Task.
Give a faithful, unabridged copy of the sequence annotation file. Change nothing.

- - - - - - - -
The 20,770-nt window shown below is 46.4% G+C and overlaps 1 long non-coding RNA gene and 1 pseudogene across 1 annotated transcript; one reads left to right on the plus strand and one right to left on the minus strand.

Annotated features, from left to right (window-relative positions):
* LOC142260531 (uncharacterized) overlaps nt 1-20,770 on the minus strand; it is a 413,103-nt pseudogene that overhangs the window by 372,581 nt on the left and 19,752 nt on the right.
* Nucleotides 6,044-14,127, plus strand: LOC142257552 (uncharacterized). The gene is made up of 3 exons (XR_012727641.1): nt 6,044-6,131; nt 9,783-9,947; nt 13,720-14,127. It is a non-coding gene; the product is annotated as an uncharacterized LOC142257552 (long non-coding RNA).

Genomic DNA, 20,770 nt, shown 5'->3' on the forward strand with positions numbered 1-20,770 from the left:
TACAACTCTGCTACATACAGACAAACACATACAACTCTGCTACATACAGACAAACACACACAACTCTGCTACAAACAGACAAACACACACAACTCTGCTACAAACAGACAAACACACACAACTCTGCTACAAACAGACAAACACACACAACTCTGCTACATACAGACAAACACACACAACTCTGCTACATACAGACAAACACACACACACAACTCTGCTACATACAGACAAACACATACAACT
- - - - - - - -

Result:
The 20,770-nt window shown below is 46.4% G+C and overlaps 1 long non-coding RNA gene and 1 pseudogene across 1 annotated transcript; one reads left to right on the plus strand and one right to left on the minus strand.

Annotated features, from left to right (window-relative positions):
* LOC142260531 (uncharacterized) overlaps nt 1-20,770 on the minus strand; it is a 413,103-nt pseudogene that overhangs the window by 372,581 nt on the left and 19,752 nt on the right.
* Nucleotides 6,044-14,127, plus strand: LOC142257552 (uncharacterized). The gene is made up of 3 exons (XR_012727641.1): nt 6,044-6,131; nt 9,783-9,947; nt 13,720-14,127. It is a non-coding gene; the product is annotated as an uncharacterized LOC142257552 (long non-coding RNA).

Genomic DNA, 20,770 nt, shown 5'->3' on the forward strand with positions numbered 1-20,770 from the left:
TACAACTCTGCTACATACAGACAAACACATACAACTCTGCTACATACAGACAAACACACACAACTCTGCTACAAACAGACAAACACACACAACTCTGCTACAAACAGACAAACACACACAACTCTGCTACAAACAGACAAACACACACAACTCTGCTACATACAGACAAACACACACAACTCTGCTACATACAGACAAACACACACACACAACTCTGCTACATACAGACAAACACATACAACT